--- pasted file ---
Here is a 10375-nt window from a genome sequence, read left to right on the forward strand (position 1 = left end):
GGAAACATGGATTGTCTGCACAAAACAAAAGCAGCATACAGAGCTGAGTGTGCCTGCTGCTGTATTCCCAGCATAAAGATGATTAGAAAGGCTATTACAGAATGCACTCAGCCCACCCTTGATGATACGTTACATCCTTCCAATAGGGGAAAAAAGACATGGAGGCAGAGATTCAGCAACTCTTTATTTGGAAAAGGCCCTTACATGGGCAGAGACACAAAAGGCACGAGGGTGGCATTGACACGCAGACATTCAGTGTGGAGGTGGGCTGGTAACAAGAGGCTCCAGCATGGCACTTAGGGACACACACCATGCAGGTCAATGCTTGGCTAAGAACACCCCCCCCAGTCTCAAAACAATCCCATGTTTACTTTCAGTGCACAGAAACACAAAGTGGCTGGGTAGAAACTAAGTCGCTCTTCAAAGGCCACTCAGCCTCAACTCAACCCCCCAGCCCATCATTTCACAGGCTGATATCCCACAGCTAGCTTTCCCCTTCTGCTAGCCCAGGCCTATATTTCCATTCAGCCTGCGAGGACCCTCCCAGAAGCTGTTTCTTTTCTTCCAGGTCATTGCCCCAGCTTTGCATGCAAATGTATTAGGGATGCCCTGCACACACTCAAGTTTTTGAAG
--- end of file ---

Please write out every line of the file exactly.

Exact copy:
Here is a 10375-nt window from a genome sequence, read left to right on the forward strand (position 1 = left end):
GGAAACATGGATTGTCTGCACAAAACAAAAGCAGCATACAGAGCTGAGTGTGCCTGCTGCTGTATTCCCAGCATAAAGATGATTAGAAAGGCTATTACAGAATGCACTCAGCCCACCCTTGATGATACGTTACATCCTTCCAATAGGGGAAAAAAGACATGGAGGCAGAGATTCAGCAACTCTTTATTTGGAAAAGGCCCTTACATGGGCAGAGACACAAAAGGCACGAGGGTGGCATTGACACGCAGACATTCAGTGTGGAGGTGGGCTGGTAACAAGAGGCTCCAGCATGGCACTTAGGGACACACACCATGCAGGTCAATGCTTGGCTAAGAACACCCCCCCCAGTCTCAAAACAATCCCATGTTTACTTTCAGTGCACAGAAACACAAAGTGGCTGGGTAGAAACTAAGTCGCTCTTCAAAGGCCACTCAGCCTCAACTCAACCCCCCAGCCCATCATTTCACAGGCTGATATCCCACAGCTAGCTTTCCCCTTCTGCTAGCCCAGGCCTATATTTCCATTCAGCCTGCGAGGACCCTCCCAGAAGCTGTTTCTTTTCTTCCAGGTCATTGCCCCAGCTTTGCATGCAAATGTATTAGGGATGCCCTGCACACACTCAAGTTTTTGAAG